U.S. Army and Navy planes telescopic gunsights

Discussion in 'Aviation' started by Maxrobot1, Feb 24, 2013.

  1. Maxrobot1

    Maxrobot1 Member

    Joined:
    Sep 28, 2009
    Messages:
    138
    Likes Received:
    7
    Trophy Points:
    18
    A very prominent feature of U.S. military aviation of the late '30' and early '40s was the long tube-like telescopic gun sights that P-26s, F4Bs, TBDs and more had sticking out of the front of the windshield.
    Was their view limited? Was there any compensation involved for the aircraft's movements? was there a different type for each plane?
     
  2. bobbysocks

    bobbysocks Well-Known Member

    Joined:
    Feb 28, 2010
    Messages:
    3,811
    Likes Received:
    181
    Trophy Points:
    63
    Location:
    Pennsylvania
    i always thought that site was used for bombs or torpedos....
     
  3. Jenisch

    Jenisch Active Member

    Joined:
    Oct 31, 2011
    Messages:
    1,048
    Likes Received:
    4
    Trophy Points:
    38
    Not US prominent. Tendency of the time.
     
  4. CobberKane

    CobberKane Banned

    Joined:
    Apr 4, 2012
    Messages:
    706
    Likes Received:
    34
    Trophy Points:
    0
    Some japanese aircraft used telescopics as well, including early KI-43 Oscars. The sights must have had some prety significant drawbacks because they were always a footnote to reflector sights and plain iron sights, both of which with they co-existed
     
  5. Jenisch

    Jenisch Active Member

    Joined:
    Oct 31, 2011
    Messages:
    1,048
    Likes Received:
    4
    Trophy Points:
    38
    #5 Jenisch, Feb 25, 2013
    Last edited: Feb 25, 2013
    A telescopic sight was used in the A5M and the Ki-27. While the I-15, I-16 and I-153 also used telescopic sights.
     
  6. CobberKane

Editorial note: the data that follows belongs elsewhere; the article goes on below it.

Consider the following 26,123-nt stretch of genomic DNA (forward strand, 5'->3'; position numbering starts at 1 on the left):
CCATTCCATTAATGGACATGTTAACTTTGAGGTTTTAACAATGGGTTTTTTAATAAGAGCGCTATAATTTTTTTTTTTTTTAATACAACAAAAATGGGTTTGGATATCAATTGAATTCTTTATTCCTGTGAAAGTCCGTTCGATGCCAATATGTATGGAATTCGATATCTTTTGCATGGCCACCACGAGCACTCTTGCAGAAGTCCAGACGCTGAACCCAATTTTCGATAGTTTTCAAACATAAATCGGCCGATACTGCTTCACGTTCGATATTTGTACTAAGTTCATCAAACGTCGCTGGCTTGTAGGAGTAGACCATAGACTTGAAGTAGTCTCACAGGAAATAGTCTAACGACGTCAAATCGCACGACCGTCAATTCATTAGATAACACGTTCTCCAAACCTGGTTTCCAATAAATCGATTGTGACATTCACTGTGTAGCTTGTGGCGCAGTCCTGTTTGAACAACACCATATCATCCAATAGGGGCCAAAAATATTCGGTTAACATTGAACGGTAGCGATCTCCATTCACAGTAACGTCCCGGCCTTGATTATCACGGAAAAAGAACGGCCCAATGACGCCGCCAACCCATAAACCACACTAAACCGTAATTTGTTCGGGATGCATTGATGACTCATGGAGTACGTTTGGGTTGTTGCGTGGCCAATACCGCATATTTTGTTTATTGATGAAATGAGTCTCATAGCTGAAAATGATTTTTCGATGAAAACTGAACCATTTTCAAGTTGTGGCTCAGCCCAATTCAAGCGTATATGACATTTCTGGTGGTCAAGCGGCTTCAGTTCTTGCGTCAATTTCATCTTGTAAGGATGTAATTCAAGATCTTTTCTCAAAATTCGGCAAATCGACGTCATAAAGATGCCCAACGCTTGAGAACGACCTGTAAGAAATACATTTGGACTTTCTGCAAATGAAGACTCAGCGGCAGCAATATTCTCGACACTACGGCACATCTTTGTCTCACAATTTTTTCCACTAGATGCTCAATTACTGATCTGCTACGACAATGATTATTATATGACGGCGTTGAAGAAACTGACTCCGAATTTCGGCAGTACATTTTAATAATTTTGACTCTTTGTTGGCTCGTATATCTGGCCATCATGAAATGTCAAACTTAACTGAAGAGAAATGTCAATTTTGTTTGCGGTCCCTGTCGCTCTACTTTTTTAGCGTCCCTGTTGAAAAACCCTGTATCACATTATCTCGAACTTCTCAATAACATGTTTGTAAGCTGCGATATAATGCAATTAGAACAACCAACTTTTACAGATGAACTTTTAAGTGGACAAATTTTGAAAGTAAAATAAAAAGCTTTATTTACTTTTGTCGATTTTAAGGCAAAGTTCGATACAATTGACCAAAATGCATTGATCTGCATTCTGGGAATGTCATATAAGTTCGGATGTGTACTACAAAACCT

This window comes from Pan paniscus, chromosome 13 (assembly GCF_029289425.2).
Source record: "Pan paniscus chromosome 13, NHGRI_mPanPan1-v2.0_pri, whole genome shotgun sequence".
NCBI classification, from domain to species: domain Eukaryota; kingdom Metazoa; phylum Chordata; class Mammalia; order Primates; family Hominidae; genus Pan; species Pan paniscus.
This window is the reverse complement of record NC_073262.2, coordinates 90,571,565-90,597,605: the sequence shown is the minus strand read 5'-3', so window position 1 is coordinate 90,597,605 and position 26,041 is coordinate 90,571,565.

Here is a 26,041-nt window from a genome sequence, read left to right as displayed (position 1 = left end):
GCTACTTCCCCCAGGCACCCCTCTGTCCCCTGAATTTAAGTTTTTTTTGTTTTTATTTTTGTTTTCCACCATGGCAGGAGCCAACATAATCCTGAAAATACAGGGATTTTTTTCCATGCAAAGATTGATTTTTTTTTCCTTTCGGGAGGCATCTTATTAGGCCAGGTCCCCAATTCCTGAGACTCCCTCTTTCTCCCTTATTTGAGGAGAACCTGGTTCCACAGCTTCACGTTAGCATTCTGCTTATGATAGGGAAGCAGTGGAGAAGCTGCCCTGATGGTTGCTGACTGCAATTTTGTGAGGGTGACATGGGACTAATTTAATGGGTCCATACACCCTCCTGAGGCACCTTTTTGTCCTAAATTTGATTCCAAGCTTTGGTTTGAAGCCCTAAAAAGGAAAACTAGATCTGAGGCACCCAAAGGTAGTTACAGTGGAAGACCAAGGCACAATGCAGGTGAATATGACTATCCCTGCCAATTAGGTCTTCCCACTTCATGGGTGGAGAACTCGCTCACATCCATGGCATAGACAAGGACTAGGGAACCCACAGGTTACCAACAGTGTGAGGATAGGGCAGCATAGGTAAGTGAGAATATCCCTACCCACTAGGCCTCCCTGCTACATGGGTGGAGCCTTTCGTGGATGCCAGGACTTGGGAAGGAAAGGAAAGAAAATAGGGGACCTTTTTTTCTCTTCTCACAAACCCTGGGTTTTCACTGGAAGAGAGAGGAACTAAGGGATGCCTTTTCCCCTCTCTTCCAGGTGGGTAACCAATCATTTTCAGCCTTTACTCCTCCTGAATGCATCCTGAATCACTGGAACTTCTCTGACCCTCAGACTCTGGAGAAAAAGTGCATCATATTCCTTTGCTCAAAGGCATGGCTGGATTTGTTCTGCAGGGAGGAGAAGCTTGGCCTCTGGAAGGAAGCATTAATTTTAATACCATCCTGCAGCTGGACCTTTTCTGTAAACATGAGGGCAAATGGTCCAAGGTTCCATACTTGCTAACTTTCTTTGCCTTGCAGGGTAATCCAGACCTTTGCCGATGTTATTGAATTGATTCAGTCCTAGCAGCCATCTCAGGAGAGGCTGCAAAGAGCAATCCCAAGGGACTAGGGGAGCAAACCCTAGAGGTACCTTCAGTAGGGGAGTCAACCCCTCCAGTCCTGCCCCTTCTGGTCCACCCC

CobberKane Banned

    Joined:
    Apr 4, 2012
    Messages:
    706
    Likes Received:
    34
    Trophy Points:
    0
    I did a little reading on this. Were these sights we have been talking about telescopic, or were they Aldis Sights? If the latter, there was little or no magnification. The main advantage of the sight was that the pilot did not have to align his eye with the sighting point, as with iron sights. Rather, he could view the image on his end of the sight much like a display, rather than having to put his eye to an eyepiece, as with a telescope. Does this make sense?
     
  7. Jenisch

    Jenisch Active Member

    Joined:
    Oct 31, 2011
    Messages:
    1,048
    Likes Received:
    4
    Trophy Points:
    38
    I think they were Aldis sights...
     
  8. CobberKane

    CobberKane Banned

    Joined:
    Apr 4, 2012
    Messages:
    706
    Likes Received:
    34
    Trophy Points:
    0
    Here is a good explanation of the kind of sight we are talking about and how it was used

    Collimator sight - Wikipedia, the free encyclopedia

    it would seem that asisde from superficial resemblense there was little in common between an Aldis sight and a telescopic sight. In practice it would seem to be much more like the more compact reflector sight that replaced it. In short, you look THROUGH a telescopic sight, but you look AT an Aldis/colimator sight, just as you would a reflector sight.
     
Loading...

Share This Page